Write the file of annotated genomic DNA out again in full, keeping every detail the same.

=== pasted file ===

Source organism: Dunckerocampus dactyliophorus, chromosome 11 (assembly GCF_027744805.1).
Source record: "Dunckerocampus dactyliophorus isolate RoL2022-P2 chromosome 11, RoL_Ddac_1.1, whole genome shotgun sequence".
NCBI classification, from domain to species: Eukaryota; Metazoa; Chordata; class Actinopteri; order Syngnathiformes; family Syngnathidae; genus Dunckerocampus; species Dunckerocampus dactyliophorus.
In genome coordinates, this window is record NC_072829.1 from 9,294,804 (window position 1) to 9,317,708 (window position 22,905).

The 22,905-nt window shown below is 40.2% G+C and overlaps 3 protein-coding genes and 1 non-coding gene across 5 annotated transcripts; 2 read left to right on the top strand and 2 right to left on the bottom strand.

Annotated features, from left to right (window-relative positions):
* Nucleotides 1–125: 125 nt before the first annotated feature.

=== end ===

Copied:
Source organism: Dunckerocampus dactyliophorus, chromosome 11 (assembly GCF_027744805.1).
Source record: "Dunckerocampus dactyliophorus isolate RoL2022-P2 chromosome 11, RoL_Ddac_1.1, whole genome shotgun sequence".
NCBI classification, from domain to species: Eukaryota; Metazoa; Chordata; class Actinopteri; order Syngnathiformes; family Syngnathidae; genus Dunckerocampus; species Dunckerocampus dactyliophorus.
In genome coordinates, this window is record NC_072829.1 from 9,294,804 (window position 1) to 9,317,708 (window position 22,905).

The 22,905-nt window shown below is 40.2% G+C and overlaps 3 protein-coding genes and 1 non-coding gene across 5 annotated transcripts; 2 read left to right on the top strand and 2 right to left on the bottom strand.

Annotated features, from left to right (window-relative positions):
* Nucleotides 1–125: 125 nt before the first annotated feature.